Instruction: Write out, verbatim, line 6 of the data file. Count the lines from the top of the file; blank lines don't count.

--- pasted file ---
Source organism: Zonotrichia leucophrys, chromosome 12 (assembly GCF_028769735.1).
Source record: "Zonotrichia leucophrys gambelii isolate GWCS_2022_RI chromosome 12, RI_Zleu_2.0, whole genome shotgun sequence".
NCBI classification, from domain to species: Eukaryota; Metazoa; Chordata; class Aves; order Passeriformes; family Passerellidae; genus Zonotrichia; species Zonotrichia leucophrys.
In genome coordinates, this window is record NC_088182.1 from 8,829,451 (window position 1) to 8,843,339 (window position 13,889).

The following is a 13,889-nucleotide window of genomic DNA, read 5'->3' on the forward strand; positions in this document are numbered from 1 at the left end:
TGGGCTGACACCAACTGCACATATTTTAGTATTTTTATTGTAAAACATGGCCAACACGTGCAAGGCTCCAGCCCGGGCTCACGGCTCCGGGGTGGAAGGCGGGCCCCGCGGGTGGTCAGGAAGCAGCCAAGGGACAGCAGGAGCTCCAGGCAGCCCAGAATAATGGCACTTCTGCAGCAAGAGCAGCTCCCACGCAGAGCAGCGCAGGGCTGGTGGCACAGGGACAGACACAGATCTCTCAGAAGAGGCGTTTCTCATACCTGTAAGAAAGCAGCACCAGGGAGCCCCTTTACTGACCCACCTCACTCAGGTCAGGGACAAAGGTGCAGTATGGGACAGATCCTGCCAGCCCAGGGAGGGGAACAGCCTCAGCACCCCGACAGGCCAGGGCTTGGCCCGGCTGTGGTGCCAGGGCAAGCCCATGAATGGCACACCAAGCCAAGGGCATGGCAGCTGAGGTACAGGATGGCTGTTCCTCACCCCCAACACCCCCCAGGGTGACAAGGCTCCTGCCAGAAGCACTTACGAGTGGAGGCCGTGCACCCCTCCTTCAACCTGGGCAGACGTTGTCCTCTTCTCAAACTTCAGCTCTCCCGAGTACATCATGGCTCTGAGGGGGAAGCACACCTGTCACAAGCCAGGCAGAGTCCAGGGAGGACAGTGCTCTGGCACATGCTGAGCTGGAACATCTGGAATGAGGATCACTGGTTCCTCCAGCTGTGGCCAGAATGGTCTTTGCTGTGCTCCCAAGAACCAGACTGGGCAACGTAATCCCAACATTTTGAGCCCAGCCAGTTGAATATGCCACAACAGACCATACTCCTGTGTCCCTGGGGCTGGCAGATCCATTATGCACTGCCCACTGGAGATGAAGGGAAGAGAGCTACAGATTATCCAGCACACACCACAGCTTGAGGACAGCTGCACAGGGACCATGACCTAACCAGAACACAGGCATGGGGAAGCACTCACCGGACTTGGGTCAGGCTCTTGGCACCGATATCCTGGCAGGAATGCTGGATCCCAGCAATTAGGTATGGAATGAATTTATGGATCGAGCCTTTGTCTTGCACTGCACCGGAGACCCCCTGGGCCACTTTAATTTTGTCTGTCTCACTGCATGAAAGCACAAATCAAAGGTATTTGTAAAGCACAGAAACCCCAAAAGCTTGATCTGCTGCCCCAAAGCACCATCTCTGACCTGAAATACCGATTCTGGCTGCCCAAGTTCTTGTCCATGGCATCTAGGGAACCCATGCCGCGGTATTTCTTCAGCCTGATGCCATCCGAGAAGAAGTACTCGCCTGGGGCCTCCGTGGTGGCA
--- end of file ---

TGGGCTGACACCAACTGCACATATTTTAGTATTTTTATTGTAAAACATGGCCAACACGTGCAAGGCTCCAGCCCGGGCTCACGGCTCCGGGGTGGAAGGCGGGCCCCGCGGGTGGTCAGGAAGCAGCCAAGGGACAGCAGGAGCTCCAGGCAGCCCAGAATAATGGCACTTCTGCAGCAAGAGCAGCTCCCACGCAGAGCAGCGCAGGGCTGGTGGCACAGGGACAGACACAGATCTCTCAGAAGAGGCGTTTCTCATACCTGTAAGAAAGCAGCACCAGGGAGCCCCTTTACTGACCCACCTCACTCAGGTCAGGGACAAAGGTGCAGTATGGGACAGATCCTGCCAGCCCAGGGAGGGGAACAGCCTCAGCACCCCGACAGGCCAGGGCTTGGCCCGGCTGTGGTGCCAGGGCAAGCCCATGAATGGCACACCAAGCCAAGGGCATGGCAGCTGAGGTACAGGATGGCTGTTCCTCACCCCCAACACCCCCCAGGGTGACAAGGCTCCTGCCAGAAGCACTTACGAGTGGAGGCCGTGCACCCCTCCTTCAACCTGGGCAGACGTTGTCCTCTTCTCAAACTTCAGCTCTCCCGAGTACATCATGGCTCTGAGGGGGAAGCACACCTGTCACAAGCCAGGCAGAGTCCAGGGAGGACAGTGCTCTGGCACATGCTGAGCTGGAACATCTGGAATGAGGATCACTGGTTCCTCCAGCTGTGGCCAGAATGGTCTTTGCTGTGCTCCCAAGAACCAGACTGGGCAACGTAATCCCAACATTTTGAGCCCAGCCAGTTGAATATGCCACAACAGACCATACTCCTGTGTCCCTGGGGCTGGCAGATCCATTATGCACTGCCCACTGGAGATGAAGGGAAGAGAGCTACAGATTATCCAGCACACACCACAGCTTGAGGACAGCTGCACAGGGACCATGACCTAACCAGAACACAGGCATGGGGAAGCACTCACCGGACTTGGGTCAGGCTCTTGGCACCGATATCCTGGCAGGAATGCTGGATCCCAGCAATTAGGTATGGAATGAATTTATGGATCGAGCCTTTGTCTTGCACTGCACCGGAGACCCCCTGGGCCACTTTAATTTTGTCTGTCTCACTGCATGAAAGCACAAATCAAAGGTATTTGTAAAGCACAGAAACCCCAAAAGCTTGATCTGCTGCCCCAAAGCACCATCTCTGACCTGAAATACCGATTCTGGCTGCCCAAGTTCTTGTCCATGGCATCTAGGGAACCCATGCCGCGGTATTTCTTCAGCCTGATGCCATCCGAGAAGAAGTACTCGCCTGGGGCCTCCGTGGTGGCA